In this talk, I use two case studies: the study of genome folding, and the study of recent human history, to discuss the emerging ways in which data visualization can complement - and in some cases, compete with - traditional forms of expertise.
First, I will describe Hi-C, a novel technology for probing the three-dimensional architecture of whole genomes. Developed together with collaborators at the Broad Institute and UMass Medical School, Hi-C couples proximity-dependent DNA ligation and massively parallel sequencing. My lab employs Hi-C to construct spatial proximity maps of the human genome. Hi-C maps have revealed that active and inactive portions of the human genome are spatially segregated, ie, that cells employ a sort of 'regulatory origami' as they turn genes on and off. At the megabase scale, these maps are consistent with a fractal globule, a knot-free conformation that enables maximally dense packing while preserving the ability to easily fold and unfold any genomic locus. Next, I will describe collaborative efforts, together with Jean-Baptiste Michel and Google, to create tools for the visual interrogation of a significant portion of the historical record. We began by constructing a reliable corpus of digitized texts containing about 4% of all books ever printed. Analysis of this corpus enables us to investigate cultural trends quantitatively. We survey the vast terrain of ‘culturomics,’ focusing on linguistic and cultural phenomena that were reflected in the English language between 1800 and 2000. We show how this approach can provide insights about fields as diverse as lexicography, the evolution of grammar, collective memory, the adoption of technology, the pursuit of fame, censorship, and historical epidemiology. Such analyses are intuitive and addictive: the Google Ngram Viewer, a simple web-based tool we released for the analysis of this corpus has been used many millions of times and hs recently been incorporated into Google's online dictionary.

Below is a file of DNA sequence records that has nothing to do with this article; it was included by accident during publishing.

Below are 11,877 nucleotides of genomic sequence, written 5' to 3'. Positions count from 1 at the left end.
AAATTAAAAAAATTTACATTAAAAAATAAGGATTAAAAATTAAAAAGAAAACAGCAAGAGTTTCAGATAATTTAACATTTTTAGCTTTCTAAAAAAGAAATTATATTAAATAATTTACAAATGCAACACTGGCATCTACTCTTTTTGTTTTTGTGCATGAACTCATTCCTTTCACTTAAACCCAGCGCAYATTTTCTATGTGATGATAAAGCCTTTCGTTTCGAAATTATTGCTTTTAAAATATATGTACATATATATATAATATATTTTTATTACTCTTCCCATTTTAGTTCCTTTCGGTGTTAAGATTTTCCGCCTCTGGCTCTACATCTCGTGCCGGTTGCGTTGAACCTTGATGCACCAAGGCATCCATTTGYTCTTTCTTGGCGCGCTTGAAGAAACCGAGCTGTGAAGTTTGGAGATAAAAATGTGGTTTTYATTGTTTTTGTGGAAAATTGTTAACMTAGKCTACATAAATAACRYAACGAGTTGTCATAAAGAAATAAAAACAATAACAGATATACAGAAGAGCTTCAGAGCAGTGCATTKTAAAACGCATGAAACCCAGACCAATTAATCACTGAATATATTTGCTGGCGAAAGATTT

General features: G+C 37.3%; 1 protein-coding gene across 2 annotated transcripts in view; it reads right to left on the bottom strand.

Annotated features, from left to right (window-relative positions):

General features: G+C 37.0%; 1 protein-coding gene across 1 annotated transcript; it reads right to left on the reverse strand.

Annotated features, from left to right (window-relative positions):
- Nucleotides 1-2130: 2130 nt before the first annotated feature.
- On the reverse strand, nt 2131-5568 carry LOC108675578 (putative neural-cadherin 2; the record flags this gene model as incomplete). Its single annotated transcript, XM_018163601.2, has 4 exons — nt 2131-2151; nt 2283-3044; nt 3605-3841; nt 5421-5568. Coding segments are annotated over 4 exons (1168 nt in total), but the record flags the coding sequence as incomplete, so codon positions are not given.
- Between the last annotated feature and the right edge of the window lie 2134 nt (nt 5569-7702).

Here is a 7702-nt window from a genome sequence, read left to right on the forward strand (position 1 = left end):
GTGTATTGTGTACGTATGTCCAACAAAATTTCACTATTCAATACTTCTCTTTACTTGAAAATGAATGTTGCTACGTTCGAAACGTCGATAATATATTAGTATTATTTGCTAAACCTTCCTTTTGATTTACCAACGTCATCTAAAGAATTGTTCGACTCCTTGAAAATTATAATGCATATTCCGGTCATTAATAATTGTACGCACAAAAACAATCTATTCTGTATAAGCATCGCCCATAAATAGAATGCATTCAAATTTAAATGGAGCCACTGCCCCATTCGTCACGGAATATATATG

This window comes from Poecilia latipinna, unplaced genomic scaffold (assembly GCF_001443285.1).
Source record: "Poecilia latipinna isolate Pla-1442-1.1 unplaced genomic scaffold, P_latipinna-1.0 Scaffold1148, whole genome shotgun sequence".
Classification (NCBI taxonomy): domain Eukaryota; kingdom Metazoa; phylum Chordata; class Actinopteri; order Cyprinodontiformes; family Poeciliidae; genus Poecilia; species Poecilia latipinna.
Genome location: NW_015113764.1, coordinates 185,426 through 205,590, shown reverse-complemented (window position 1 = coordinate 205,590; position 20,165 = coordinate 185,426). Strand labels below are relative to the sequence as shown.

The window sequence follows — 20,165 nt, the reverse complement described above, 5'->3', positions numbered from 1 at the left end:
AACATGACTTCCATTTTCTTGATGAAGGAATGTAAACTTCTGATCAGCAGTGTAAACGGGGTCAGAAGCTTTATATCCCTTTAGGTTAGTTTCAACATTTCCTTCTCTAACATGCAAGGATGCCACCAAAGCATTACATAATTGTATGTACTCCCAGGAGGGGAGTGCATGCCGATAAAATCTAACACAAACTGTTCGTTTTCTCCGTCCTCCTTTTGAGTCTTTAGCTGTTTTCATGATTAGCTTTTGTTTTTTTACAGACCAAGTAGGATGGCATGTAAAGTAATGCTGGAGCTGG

In the past decades many new techniques have been developed to visualize and interact with abstract data, but also, many challenges remain. In my talk I will reflect on how to make progress in our field: how to identify interesting problems and next how to find effective solutions. I will begin with an attempt to identify characteristics of interesting problems, and discuss windows of opportunity for data, tasks, and users. Some problems have been solved, some are too hard to deal with, what is the range we should aim at? And what impact can be obtained? Next, I discuss strategies and approaches for finding novel solutions, such as combining existing approaches and finding inspiration in other disciplines, including art and design. This talk is based on lessons we learned while developing new techniques, and will be illustrated with a variety of cases and demos from our group at TU/e, showing successes and failures.